For example, of all the 17 governors and administrators who  ruled the State from 1976 till last week, only Usman Mauzu _  a muslim from Jaba LGA in the South _  was governor from January 1984 to August 1985.

(For the majority  non- Hausa/Fulani tribes of the  south, to be a Muslim, is largely considered  an aberration, as the area is overwhelmingly  Christian dominated)

But this is not to infer that during Military rule, some officers from the south did not benefit in the sharing of the post of military governors, usually at the discretion and pleasure of the military Head of State.

The list patronised

And to all those who are familiar with the social landscape of Kaduna  for long, the collective tribal people of the South have always remain in the backwaters.

“They are the list patronised in terms of Government contracts and favours”, said Dr. Christopher Oguguwa, a native of Enugu Nkwu, in Enugu State in a telephone chat with Vanguard Wednesday.  He was born and raised in Kaduna and runs Top Care Hospital, Sabo, a suburb of  Kaduna town

“When they are appointed into positions of government, they are most unlikely to be put in the so called lucrative offices”, he said.

“ While they constitute the major backbone of the bureaucracy, their ascendance  to leadership of their establishments is always the most least uncertain”, he said.

“This was worst during military rule”, he added.

“In fact, during the administration of Col. Hammed  Ali, (Military administrator of the state from August 1996 to August 1998)  this man from  Bauchi dealt with Southern Kaduna people”, he said.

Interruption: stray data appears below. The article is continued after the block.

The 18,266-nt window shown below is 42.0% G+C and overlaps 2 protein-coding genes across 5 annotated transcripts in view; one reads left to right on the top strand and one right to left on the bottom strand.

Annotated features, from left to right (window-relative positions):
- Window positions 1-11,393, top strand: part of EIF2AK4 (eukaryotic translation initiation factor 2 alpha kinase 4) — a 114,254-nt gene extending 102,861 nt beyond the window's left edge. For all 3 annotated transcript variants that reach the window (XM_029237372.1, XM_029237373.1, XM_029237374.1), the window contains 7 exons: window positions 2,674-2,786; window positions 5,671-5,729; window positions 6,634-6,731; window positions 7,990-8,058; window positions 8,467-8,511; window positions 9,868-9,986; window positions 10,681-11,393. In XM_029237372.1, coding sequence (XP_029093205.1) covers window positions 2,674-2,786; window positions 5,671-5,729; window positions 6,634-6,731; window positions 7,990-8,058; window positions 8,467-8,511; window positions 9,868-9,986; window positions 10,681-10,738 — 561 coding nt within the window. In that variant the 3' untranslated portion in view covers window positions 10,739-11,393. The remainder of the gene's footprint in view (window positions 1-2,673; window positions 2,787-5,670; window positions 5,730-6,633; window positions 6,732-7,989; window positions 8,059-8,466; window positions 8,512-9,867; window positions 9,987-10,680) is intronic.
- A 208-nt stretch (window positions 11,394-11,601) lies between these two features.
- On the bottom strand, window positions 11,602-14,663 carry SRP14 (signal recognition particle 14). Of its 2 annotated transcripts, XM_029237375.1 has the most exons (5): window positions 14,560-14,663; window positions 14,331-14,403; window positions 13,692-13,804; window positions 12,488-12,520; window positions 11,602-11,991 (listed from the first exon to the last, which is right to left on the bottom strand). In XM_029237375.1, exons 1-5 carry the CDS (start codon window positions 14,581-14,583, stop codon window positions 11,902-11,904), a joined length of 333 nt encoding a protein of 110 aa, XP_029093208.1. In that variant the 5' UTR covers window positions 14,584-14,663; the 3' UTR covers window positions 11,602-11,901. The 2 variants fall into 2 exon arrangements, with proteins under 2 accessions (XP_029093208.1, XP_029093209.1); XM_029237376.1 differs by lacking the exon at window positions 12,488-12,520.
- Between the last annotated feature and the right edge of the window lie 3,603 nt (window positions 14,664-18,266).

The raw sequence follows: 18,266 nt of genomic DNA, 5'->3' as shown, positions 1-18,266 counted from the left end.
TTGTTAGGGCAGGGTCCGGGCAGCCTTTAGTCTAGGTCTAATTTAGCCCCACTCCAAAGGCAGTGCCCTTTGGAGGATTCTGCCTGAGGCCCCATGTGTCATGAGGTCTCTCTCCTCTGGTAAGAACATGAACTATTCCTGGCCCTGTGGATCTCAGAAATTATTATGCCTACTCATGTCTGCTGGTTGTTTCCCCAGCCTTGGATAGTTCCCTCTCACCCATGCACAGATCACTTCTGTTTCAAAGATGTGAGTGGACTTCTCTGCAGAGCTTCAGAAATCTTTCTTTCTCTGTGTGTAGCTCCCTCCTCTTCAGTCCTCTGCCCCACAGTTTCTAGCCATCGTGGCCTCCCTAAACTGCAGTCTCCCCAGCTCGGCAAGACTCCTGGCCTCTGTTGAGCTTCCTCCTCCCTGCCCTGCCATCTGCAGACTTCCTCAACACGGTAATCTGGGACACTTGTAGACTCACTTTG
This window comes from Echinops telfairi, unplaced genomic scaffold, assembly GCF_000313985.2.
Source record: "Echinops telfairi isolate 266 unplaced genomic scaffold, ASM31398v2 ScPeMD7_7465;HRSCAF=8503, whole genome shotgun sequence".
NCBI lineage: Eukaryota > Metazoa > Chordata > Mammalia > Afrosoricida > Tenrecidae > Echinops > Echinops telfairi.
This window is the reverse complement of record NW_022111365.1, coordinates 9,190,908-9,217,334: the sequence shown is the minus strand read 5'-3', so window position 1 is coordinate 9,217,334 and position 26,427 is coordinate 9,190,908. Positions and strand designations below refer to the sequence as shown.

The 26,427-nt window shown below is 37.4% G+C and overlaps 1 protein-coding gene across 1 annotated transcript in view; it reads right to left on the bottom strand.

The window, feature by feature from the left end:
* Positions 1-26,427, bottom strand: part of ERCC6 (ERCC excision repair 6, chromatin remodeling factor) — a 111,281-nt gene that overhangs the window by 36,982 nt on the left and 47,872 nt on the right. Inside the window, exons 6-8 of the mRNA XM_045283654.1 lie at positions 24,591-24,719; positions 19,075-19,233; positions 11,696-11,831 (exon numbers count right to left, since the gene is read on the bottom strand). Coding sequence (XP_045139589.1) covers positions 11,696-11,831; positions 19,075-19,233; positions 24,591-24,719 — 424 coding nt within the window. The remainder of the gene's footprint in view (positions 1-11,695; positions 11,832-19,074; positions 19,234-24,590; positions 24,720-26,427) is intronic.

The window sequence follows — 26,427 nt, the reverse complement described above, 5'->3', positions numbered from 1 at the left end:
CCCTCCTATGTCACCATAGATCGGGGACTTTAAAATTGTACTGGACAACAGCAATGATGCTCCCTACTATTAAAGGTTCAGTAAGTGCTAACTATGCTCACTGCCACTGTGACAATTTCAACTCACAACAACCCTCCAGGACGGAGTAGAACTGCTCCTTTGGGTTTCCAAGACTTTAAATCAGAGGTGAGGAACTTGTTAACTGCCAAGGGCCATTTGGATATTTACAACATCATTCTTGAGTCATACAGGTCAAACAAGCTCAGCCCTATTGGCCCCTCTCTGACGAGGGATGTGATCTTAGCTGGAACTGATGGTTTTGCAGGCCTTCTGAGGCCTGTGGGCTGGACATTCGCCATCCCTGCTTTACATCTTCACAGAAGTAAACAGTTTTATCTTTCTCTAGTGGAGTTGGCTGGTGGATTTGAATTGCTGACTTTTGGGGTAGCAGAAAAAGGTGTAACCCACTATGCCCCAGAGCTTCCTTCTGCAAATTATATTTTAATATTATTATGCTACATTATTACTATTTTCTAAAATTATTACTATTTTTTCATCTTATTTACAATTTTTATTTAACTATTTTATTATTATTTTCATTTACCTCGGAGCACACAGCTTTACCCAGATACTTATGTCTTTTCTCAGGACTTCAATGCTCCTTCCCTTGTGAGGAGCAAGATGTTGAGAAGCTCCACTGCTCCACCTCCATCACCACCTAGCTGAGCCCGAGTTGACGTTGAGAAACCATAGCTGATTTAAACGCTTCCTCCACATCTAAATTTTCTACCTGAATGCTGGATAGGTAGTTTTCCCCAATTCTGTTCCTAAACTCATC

According to him, the man carried a massive purge of the Kaduna State Civil Service, for no intelligent reason, apart from the fact that the thousands that lost their  jobs, where basically from the south.

“These people have there own problem too”, he pointed out, “they hardly care about business. They are very educated, so they are lazy and want to work for government”, he said.

“So Hammed open their eyes to reality”, he added

“But, there was another military governor -  Col. Lawal Jafaru Isa -  who is still ‘worshiped’  by this people”, he said.

According to him, during his rule from December 1993 to August 1996, the south never had it so good.

“ Among the brave things he did, was to separate the South from  the Zazzau Emirate of Zaria and allow the people their autonomy”, he said. “You cannot called them ‘Southern Zaria’ like before, but ‘Southern Kaduna’ since then”, he went on

“He was seen to be a great friend of the ordinary people of both the north and the south in terms of how he shared the posts commissioners and project sites in the state.”, he said.

It was as if to punish and reverse the state for all the good works of Isa that Hammed was appointed to replace him .

Makarfi made an impact

Senator Ahmed Makarfi,  whose parents are from Kano State, did his best to spread development to the south. But, those who have made comparative analysis’s of what he invested in the north and the south are quick to say that the south was heavily short-changed during his eight years reign (1999-2007). However, most southerners would not give a hoot for this kind of analysis, because they have irrefutable evidence to show that it had never been so good for the region in terms of infrastructural development.

Yakowa served under Makarfi as Secretary to the State government in 2003 after retiring from the Federal Civil Service as Permanent Secretary in 1999. When the Deputy Governor at that time, Engr. Stephen Shekari died in June 2005, Yakowa was Makafi’s favourite choice for his replacement.